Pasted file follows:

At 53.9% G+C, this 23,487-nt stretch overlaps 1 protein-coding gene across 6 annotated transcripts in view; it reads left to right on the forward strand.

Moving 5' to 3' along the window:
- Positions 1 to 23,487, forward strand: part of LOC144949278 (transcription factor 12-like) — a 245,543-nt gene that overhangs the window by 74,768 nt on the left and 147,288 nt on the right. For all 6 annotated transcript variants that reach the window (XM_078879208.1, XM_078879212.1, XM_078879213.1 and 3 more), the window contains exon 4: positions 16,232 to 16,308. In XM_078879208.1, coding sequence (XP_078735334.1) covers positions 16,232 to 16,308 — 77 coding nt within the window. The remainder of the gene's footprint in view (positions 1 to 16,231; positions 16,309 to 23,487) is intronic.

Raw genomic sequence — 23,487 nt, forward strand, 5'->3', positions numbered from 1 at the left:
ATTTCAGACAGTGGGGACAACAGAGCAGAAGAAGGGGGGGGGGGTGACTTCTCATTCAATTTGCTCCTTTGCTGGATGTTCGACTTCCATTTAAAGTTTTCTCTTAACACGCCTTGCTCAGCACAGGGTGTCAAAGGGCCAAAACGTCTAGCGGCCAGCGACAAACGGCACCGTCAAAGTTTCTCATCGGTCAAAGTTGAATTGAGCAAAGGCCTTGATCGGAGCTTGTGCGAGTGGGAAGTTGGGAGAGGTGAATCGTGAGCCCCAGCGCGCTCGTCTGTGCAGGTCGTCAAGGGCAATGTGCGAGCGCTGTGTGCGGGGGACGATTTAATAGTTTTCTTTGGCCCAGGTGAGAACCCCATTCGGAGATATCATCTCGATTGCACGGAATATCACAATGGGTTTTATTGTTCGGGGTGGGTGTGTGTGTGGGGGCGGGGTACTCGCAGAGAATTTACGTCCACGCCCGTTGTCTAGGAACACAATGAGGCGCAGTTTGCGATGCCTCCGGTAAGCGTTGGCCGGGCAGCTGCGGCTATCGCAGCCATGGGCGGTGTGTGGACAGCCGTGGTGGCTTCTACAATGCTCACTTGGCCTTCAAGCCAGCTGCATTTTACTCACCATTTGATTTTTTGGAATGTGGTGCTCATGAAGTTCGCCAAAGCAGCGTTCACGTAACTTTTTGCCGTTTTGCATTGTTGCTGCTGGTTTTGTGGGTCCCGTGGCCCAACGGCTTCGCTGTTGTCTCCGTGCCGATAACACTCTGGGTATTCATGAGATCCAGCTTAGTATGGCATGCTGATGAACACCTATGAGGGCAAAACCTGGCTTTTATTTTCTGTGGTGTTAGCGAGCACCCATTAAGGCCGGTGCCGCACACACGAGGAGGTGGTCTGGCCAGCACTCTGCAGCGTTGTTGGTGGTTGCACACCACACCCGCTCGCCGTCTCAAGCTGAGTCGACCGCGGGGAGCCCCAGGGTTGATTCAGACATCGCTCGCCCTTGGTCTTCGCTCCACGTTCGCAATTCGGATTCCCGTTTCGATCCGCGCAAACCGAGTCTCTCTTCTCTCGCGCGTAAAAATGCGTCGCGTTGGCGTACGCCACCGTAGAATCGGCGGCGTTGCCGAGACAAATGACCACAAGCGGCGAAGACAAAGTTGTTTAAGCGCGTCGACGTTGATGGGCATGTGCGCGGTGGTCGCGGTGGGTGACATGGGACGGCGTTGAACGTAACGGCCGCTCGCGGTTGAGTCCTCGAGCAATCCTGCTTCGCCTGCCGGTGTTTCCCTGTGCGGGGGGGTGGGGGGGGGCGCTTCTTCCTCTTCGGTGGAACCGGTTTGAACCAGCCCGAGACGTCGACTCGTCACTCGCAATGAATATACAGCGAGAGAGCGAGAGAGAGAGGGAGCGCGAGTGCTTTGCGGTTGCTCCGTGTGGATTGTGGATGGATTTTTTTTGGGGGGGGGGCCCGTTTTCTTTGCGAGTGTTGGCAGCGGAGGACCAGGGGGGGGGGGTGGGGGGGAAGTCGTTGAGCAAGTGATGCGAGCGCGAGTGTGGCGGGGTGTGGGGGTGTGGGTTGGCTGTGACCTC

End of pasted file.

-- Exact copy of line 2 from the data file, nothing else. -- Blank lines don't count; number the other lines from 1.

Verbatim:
Moving 5' to 3' along the window: